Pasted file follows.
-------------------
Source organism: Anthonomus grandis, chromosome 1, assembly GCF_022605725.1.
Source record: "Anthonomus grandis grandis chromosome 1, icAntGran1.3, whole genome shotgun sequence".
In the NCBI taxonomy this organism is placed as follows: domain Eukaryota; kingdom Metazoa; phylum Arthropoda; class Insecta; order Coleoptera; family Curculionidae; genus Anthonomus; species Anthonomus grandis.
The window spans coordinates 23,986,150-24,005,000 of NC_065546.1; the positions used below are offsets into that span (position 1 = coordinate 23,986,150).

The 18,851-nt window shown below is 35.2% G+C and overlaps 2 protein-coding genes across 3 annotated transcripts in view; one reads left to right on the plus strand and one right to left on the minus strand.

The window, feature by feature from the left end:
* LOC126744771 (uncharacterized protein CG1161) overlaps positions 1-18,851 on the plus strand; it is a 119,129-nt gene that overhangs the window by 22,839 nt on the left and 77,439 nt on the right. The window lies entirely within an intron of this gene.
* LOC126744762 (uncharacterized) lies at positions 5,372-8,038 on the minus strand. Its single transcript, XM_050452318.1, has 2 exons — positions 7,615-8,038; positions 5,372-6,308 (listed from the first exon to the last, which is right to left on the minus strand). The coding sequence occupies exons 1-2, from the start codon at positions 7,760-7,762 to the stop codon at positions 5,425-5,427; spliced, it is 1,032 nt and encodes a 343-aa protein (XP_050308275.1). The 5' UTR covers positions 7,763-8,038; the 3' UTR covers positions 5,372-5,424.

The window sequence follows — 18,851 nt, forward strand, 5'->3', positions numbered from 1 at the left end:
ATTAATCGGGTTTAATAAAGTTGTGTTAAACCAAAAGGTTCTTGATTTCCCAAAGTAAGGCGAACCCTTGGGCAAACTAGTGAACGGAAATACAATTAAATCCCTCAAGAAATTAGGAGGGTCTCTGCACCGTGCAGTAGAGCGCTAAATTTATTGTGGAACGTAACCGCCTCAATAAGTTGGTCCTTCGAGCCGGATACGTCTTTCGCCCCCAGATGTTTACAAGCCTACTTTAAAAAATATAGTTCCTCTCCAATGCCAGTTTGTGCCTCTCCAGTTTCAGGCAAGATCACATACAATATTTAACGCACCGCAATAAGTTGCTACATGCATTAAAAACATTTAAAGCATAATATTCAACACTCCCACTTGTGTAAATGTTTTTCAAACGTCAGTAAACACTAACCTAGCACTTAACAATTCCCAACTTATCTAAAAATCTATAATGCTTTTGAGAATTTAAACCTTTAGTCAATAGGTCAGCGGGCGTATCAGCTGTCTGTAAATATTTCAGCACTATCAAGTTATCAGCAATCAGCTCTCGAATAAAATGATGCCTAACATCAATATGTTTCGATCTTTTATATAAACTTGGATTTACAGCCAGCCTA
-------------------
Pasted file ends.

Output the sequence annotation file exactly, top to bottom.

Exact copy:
Source organism: Anthonomus grandis, chromosome 1, assembly GCF_022605725.1.
Source record: "Anthonomus grandis grandis chromosome 1, icAntGran1.3, whole genome shotgun sequence".
In the NCBI taxonomy this organism is placed as follows: domain Eukaryota; kingdom Metazoa; phylum Arthropoda; class Insecta; order Coleoptera; family Curculionidae; genus Anthonomus; species Anthonomus grandis.
The window spans coordinates 23,986,150-24,005,000 of NC_065546.1; the positions used below are offsets into that span (position 1 = coordinate 23,986,150).

The 18,851-nt window shown below is 35.2% G+C and overlaps 2 protein-coding genes across 3 annotated transcripts in view; one reads left to right on the plus strand and one right to left on the minus strand.

The window, feature by feature from the left end:
* LOC126744771 (uncharacterized protein CG1161) overlaps positions 1-18,851 on the plus strand; it is a 119,129-nt gene that overhangs the window by 22,839 nt on the left and 77,439 nt on the right. The window lies entirely within an intron of this gene.
* LOC126744762 (uncharacterized) lies at positions 5,372-8,038 on the minus strand. Its single transcript, XM_050452318.1, has 2 exons — positions 7,615-8,038; positions 5,372-6,308 (listed from the first exon to the last, which is right to left on the minus strand). The coding sequence occupies exons 1-2, from the start codon at positions 7,760-7,762 to the stop codon at positions 5,425-5,427; spliced, it is 1,032 nt and encodes a 343-aa protein (XP_050308275.1). The 5' UTR covers positions 7,763-8,038; the 3' UTR covers positions 5,372-5,424.

The window sequence follows — 18,851 nt, forward strand, 5'->3', positions numbered from 1 at the left end:
ATTAATCGGGTTTAATAAAGTTGTGTTAAACCAAAAGGTTCTTGATTTCCCAAAGTAAGGCGAACCCTTGGGCAAACTAGTGAACGGAAATACAATTAAATCCCTCAAGAAATTAGGAGGGTCTCTGCACCGTGCAGTAGAGCGCTAAATTTATTGTGGAACGTAACCGCCTCAATAAGTTGGTCCTTCGAGCCGGATACGTCTTTCGCCCCCAGATGTTTACAAGCCTACTTTAAAAAATATAGTTCCTCTCCAATGCCAGTTTGTGCCTCTCCAGTTTCAGGCAAGATCACATACAATATTTAACGCACCGCAATAAGTTGCTACATGCATTAAAAACATTTAAAGCATAATATTCAACACTCCCACTTGTGTAAATGTTTTTCAAACGTCAGTAAACACTAACCTAGCACTTAACAATTCCCAACTTATCTAAAAATCTATAATGCTTTTGAGAATTTAAACCTTTAGTCAATAGGTCAGCGGGCGTATCAGCTGTCTGTAAATATTTCAGCACTATCAAGTTATCAGCAATCAGCTCTCGAATAAAATGATGCCTAACATCAATATGTTTCGATCTTTTATATAAACTTGGATTTACAGCCAGCCTA